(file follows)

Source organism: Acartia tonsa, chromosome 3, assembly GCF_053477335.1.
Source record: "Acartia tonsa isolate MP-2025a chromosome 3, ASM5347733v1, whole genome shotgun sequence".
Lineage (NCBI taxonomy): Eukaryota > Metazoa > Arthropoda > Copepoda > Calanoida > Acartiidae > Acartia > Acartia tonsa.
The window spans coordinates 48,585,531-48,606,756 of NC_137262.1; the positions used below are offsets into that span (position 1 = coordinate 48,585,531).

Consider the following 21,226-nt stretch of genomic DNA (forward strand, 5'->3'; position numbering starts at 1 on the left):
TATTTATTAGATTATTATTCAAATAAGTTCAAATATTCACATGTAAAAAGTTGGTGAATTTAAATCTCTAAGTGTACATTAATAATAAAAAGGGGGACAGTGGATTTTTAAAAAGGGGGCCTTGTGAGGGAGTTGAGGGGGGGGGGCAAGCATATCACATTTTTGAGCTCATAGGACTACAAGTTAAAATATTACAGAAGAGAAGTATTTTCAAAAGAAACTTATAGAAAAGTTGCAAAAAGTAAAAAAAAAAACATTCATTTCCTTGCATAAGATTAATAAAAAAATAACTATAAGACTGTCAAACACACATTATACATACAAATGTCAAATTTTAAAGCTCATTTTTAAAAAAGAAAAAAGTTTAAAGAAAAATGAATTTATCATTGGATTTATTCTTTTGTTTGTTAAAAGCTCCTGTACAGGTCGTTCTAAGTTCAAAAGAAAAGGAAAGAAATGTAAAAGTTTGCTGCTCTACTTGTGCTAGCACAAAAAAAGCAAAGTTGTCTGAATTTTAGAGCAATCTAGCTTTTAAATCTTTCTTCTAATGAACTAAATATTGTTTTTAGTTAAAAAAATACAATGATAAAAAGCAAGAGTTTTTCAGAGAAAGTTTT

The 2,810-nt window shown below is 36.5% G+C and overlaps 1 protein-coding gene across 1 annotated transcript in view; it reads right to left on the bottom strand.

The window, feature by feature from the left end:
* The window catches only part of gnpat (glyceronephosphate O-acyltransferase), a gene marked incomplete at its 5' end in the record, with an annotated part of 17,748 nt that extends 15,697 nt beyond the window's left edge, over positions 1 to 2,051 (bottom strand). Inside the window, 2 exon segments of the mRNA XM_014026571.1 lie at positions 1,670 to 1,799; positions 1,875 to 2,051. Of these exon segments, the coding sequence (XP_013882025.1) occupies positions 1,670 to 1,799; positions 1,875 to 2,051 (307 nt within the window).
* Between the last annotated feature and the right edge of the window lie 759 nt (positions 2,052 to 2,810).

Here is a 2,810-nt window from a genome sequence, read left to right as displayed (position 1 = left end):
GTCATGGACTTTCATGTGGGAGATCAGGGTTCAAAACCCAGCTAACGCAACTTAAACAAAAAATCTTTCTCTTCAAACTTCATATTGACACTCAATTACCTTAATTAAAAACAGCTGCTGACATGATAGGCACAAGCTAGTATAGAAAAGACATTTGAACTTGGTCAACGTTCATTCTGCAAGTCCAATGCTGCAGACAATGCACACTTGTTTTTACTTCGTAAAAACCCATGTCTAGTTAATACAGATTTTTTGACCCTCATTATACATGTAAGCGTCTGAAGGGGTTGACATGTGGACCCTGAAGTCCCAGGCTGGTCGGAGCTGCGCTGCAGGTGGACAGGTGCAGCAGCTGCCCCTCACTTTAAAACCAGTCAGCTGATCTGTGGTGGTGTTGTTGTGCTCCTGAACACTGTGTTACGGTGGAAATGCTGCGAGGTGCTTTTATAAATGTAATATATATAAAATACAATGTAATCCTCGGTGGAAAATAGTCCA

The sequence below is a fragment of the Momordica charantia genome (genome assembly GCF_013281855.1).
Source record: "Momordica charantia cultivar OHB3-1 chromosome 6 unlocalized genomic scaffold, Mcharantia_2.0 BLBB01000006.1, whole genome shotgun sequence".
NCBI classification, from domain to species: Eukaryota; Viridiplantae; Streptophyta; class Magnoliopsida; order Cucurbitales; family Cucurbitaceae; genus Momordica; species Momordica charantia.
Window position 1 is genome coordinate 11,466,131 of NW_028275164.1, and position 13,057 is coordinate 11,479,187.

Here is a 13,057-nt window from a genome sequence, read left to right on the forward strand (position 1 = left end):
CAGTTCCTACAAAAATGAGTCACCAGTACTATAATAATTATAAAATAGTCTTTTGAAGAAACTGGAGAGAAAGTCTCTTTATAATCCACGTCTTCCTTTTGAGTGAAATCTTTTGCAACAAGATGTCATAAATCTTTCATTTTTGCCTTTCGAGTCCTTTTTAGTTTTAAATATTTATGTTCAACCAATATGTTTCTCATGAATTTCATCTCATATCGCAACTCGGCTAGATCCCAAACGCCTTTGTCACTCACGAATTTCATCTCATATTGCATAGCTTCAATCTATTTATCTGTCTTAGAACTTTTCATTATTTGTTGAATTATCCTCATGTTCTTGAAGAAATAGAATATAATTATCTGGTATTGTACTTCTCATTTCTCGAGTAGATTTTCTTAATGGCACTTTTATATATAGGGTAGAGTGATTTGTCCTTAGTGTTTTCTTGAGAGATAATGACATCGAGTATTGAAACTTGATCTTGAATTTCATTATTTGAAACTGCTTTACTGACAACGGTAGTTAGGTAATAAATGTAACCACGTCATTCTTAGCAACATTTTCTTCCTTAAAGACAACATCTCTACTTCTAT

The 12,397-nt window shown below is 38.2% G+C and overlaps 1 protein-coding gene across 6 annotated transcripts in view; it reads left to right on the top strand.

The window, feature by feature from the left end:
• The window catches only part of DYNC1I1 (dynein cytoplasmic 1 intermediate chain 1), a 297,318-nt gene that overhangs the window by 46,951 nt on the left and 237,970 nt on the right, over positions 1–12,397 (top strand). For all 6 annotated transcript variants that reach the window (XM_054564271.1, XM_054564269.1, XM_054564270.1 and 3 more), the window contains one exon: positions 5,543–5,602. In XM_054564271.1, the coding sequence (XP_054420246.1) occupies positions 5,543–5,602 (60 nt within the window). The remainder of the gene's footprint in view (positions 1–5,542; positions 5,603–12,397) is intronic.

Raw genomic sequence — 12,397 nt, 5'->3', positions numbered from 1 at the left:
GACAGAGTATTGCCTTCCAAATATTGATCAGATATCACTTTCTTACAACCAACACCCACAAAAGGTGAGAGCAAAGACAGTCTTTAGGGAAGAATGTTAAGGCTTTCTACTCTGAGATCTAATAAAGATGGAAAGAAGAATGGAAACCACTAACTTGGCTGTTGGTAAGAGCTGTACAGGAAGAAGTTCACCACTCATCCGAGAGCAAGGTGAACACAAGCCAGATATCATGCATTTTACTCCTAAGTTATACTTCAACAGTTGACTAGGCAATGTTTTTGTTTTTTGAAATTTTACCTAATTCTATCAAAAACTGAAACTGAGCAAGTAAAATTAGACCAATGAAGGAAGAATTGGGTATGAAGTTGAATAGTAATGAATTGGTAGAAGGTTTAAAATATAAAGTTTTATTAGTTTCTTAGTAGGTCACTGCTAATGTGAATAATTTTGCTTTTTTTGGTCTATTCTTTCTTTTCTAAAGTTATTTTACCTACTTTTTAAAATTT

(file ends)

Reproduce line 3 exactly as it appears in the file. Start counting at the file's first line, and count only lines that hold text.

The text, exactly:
Lineage (NCBI taxonomy): Eukaryota > Metazoa > Arthropoda > Copepoda > Calanoida > Acartiidae > Acartia > Acartia tonsa.